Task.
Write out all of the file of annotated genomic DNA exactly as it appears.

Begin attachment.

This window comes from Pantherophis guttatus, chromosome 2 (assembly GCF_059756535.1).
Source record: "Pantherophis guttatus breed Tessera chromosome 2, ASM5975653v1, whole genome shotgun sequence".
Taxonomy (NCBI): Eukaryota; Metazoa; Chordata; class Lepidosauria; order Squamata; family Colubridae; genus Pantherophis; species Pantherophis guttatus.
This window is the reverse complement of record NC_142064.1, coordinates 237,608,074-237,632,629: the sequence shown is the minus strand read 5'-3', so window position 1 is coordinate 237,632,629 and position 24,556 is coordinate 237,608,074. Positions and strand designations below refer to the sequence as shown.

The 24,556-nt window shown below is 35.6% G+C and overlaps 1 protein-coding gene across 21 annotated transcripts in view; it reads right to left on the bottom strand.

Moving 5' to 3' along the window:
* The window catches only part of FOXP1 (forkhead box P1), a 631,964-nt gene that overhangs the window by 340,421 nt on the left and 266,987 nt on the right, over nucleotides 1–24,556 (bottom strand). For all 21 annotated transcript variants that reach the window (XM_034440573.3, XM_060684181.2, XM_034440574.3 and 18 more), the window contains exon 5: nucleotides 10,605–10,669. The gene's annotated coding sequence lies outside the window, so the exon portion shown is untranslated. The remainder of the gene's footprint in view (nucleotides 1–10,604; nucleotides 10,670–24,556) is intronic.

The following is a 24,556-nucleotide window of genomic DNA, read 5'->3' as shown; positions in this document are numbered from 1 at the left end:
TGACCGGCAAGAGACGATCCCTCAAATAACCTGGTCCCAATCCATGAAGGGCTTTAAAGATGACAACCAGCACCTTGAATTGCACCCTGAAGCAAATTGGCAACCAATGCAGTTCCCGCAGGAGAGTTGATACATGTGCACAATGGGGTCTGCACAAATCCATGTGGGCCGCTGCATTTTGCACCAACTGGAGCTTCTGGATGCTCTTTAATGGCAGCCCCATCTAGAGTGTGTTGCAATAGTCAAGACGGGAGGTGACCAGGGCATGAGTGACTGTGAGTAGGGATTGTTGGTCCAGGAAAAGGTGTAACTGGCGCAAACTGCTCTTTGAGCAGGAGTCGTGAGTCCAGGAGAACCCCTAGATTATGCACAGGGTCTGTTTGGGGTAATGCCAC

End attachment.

This window comes from Pantherophis guttatus, chromosome 2 (assembly GCF_059756535.1).
Source record: "Pantherophis guttatus breed Tessera chromosome 2, ASM5975653v1, whole genome shotgun sequence".
Taxonomy (NCBI): Eukaryota; Metazoa; Chordata; class Lepidosauria; order Squamata; family Colubridae; genus Pantherophis; species Pantherophis guttatus.
This window is the reverse complement of record NC_142064.1, coordinates 237,608,074-237,632,629: the sequence shown is the minus strand read 5'-3', so window position 1 is coordinate 237,632,629 and position 24,556 is coordinate 237,608,074. Positions and strand designations below refer to the sequence as shown.

The 24,556-nt window shown below is 35.6% G+C and overlaps 1 protein-coding gene across 21 annotated transcripts in view; it reads right to left on the bottom strand.

Moving 5' to 3' along the window:
* The window catches only part of FOXP1 (forkhead box P1), a 631,964-nt gene that overhangs the window by 340,421 nt on the left and 266,987 nt on the right, over nucleotides 1–24,556 (bottom strand). For all 21 annotated transcript variants that reach the window (XM_034440573.3, XM_060684181.2, XM_034440574.3 and 18 more), the window contains exon 5: nucleotides 10,605–10,669. The gene's annotated coding sequence lies outside the window, so the exon portion shown is untranslated. The remainder of the gene's footprint in view (nucleotides 1–10,604; nucleotides 10,670–24,556) is intronic.

The following is a 24,556-nucleotide window of genomic DNA, read 5'->3' as shown; positions in this document are numbered from 1 at the left end:
TGACCGGCAAGAGACGATCCCTCAAATAACCTGGTCCCAATCCATGAAGGGCTTTAAAGATGACAACCAGCACCTTGAATTGCACCCTGAAGCAAATTGGCAACCAATGCAGTTCCCGCAGGAGAGTTGATACATGTGCACAATGGGGTCTGCACAAATCCATGTGGGCCGCTGCATTTTGCACCAACTGGAGCTTCTGGATGCTCTTTAATGGCAGCCCCATCTAGAGTGTGTTGCAATAGTCAAGACGGGAGGTGACCAGGGCATGAGTGACTGTGAGTAGGGATTGTTGGTCCAGGAAAAGGTGTAACTGGCGCAAACTGCTCTTTGAGCAGGAGTCGTGAGTCCAGGAGAACCCCTAGATTATGCACAGGGTCTGTTTGGGGTAATGCCAC